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From Barnes & NobleThe Barnes & Noble Review
If Frank Sinatra had a prep school education he probably would have sounded a lot like writer and poker player Andy Bellin. When Sinatra crooned, it was a sure bet: He always got the girl -- all the girls. Bellin has but one object of desire, and he pursues her relentlessly. No, not Lady Luck. He knows she is a fickle, unreliable lover. Bellin sings of the virtues of mathematical probabilities and analytical reasoning, and his mistress is the game of poker.
Smart, smarmy, and seductive, with just enough self-deprecating humor to keep it from being too cocky, Poker Nation allows us a long, slow glimpse into the dusky world of high-stakes poker and professional gambling. It provides an insider's view most of us won't see outside of an old movie. Bellin leads us into the smoke-filled rooms and underground clubs, offering us a seat at the green felt tables where he spends much of his time. A five-nights-a-week poker player, Bellin gets plenty of practice perfecting his craft.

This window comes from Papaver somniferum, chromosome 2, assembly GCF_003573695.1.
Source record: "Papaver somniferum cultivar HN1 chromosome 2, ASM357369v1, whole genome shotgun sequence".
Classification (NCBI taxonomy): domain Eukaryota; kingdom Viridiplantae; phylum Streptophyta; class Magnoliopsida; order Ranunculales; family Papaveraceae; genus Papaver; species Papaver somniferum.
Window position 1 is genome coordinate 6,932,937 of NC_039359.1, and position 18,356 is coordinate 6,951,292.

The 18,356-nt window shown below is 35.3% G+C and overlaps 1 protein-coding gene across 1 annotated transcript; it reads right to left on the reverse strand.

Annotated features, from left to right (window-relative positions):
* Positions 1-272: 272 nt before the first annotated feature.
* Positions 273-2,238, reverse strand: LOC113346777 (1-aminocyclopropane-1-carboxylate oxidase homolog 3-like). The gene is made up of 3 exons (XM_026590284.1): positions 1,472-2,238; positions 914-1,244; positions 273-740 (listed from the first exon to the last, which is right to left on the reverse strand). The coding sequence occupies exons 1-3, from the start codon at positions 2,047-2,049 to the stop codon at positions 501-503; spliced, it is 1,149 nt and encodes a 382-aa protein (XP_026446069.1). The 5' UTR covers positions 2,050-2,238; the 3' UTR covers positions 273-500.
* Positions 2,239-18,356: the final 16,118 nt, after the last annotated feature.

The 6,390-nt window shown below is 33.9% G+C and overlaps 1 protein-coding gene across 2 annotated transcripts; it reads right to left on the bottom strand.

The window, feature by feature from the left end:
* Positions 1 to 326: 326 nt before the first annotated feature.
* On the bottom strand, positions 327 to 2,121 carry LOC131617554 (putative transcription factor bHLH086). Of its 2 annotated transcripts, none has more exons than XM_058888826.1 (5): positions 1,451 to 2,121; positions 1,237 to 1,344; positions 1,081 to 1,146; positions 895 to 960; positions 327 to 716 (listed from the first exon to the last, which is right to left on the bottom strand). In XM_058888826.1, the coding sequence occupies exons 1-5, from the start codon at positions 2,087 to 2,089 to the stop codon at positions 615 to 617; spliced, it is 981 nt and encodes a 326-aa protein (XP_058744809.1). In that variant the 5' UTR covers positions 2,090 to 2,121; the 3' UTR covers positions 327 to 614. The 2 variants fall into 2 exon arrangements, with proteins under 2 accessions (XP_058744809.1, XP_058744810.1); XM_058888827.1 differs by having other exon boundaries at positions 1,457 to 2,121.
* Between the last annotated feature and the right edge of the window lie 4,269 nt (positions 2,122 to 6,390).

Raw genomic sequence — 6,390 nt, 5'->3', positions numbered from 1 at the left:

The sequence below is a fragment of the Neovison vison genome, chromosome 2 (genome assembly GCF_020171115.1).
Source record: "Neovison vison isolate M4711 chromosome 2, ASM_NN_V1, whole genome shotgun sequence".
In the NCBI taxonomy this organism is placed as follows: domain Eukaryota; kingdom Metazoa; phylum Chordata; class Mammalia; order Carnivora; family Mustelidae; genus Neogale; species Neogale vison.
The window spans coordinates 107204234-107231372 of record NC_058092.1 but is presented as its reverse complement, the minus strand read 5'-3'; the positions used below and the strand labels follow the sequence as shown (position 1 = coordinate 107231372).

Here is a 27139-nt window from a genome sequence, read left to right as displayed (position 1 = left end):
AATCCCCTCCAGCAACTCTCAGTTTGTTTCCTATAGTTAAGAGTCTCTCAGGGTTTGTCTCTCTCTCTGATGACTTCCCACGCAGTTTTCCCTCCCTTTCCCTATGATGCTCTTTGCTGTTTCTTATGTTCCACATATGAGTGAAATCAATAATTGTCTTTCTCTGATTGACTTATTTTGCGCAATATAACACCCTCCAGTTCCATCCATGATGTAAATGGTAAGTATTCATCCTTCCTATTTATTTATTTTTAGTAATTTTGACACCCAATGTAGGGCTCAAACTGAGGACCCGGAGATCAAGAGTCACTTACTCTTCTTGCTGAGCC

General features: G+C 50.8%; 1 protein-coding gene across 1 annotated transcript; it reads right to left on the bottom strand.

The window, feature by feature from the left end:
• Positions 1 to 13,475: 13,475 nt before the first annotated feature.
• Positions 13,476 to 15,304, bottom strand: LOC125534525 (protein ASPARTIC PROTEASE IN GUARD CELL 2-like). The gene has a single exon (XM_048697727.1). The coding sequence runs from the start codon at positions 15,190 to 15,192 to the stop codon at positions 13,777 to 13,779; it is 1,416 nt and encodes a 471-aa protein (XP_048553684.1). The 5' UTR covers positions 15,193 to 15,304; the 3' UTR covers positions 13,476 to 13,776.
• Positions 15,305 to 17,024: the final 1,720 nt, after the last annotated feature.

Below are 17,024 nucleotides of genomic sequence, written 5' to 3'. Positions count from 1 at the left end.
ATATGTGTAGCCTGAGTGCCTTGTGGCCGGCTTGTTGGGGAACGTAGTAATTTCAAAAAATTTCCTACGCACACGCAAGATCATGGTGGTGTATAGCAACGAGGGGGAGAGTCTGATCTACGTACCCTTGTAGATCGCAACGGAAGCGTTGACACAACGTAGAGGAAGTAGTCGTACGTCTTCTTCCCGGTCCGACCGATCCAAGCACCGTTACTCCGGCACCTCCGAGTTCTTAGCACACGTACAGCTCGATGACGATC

After ten years as a serious player he's learned quite a bit, and he shares the pot with the reader. Part exposé, part poker primer, and full of the history and folklore surrounding the game, Poker Nation imparts the tricks of the trade from a uniquely intimate perspective. This book is a great read for anyone looking to improve their game, as it offers chapters on everything from the theory of probability (Bellin pursued a graduate degree in astrophysics) to betting strategy ("the worst hand in poker is the second-best one at the table") to reading your opponents "tells" -- unconscious twitches and quirks that can give away a bluff. "Don't watch the cards while they are being dealt," Bellin advises, "watch the faces of the players watching the cards being dealt."
Hobby? Compulsion? Obsession? Addiction? If you liked Word Freak by Stefan Fatsis but crave a little more danger, Poker Nation is the sexy new game in town. Luck be a Royal Flush tonight. (Ann Kashickey)